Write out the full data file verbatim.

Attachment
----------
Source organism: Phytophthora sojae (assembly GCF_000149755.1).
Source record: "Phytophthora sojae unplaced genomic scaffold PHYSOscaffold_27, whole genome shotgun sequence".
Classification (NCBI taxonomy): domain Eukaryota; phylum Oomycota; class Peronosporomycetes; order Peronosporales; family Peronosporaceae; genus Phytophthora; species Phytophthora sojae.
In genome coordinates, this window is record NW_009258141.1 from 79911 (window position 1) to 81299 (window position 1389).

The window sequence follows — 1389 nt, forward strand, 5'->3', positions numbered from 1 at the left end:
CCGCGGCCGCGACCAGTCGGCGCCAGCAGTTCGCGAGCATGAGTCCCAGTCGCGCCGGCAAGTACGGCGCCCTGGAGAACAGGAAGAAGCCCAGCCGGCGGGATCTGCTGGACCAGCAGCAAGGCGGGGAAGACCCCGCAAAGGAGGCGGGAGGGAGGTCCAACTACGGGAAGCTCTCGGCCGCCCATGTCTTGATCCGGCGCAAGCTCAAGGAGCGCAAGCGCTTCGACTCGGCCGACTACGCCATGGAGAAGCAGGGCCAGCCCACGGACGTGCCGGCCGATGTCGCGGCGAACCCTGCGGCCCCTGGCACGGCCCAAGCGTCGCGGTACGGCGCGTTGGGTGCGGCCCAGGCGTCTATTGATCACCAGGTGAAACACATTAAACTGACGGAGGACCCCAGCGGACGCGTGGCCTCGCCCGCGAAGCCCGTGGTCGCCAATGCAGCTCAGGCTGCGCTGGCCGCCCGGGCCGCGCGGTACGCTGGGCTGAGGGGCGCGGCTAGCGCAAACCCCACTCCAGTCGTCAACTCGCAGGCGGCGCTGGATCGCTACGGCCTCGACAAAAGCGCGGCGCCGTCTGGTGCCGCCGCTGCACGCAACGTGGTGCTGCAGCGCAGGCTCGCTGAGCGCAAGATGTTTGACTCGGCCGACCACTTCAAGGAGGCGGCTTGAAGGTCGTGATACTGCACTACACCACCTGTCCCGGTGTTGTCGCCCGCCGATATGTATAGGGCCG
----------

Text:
Source organism: Phytophthora sojae (assembly GCF_000149755.1).
Source record: "Phytophthora sojae unplaced genomic scaffold PHYSOscaffold_27, whole genome shotgun sequence".
Classification (NCBI taxonomy): domain Eukaryota; phylum Oomycota; class Peronosporomycetes; order Peronosporales; family Peronosporaceae; genus Phytophthora; species Phytophthora sojae.
In genome coordinates, this window is record NW_009258141.1 from 79911 (window position 1) to 81299 (window position 1389).

The window sequence follows — 1389 nt, forward strand, 5'->3', positions numbered from 1 at the left end:
CCGCGGCCGCGACCAGTCGGCGCCAGCAGTTCGCGAGCATGAGTCCCAGTCGCGCCGGCAAGTACGGCGCCCTGGAGAACAGGAAGAAGCCCAGCCGGCGGGATCTGCTGGACCAGCAGCAAGGCGGGGAAGACCCCGCAAAGGAGGCGGGAGGGAGGTCCAACTACGGGAAGCTCTCGGCCGCCCATGTCTTGATCCGGCGCAAGCTCAAGGAGCGCAAGCGCTTCGACTCGGCCGACTACGCCATGGAGAAGCAGGGCCAGCCCACGGACGTGCCGGCCGATGTCGCGGCGAACCCTGCGGCCCCTGGCACGGCCCAAGCGTCGCGGTACGGCGCGTTGGGTGCGGCCCAGGCGTCTATTGATCACCAGGTGAAACACATTAAACTGACGGAGGACCCCAGCGGACGCGTGGCCTCGCCCGCGAAGCCCGTGGTCGCCAATGCAGCTCAGGCTGCGCTGGCCGCCCGGGCCGCGCGGTACGCTGGGCTGAGGGGCGCGGCTAGCGCAAACCCCACTCCAGTCGTCAACTCGCAGGCGGCGCTGGATCGCTACGGCCTCGACAAAAGCGCGGCGCCGTCTGGTGCCGCCGCTGCACGCAACGTGGTGCTGCAGCGCAGGCTCGCTGAGCGCAAGATGTTTGACTCGGCCGACCACTTCAAGGAGGCGGCTTGAAGGTCGTGATACTGCACTACACCACCTGTCCCGGTGTTGTCGCCCGCCGATATGTATAGGGCCG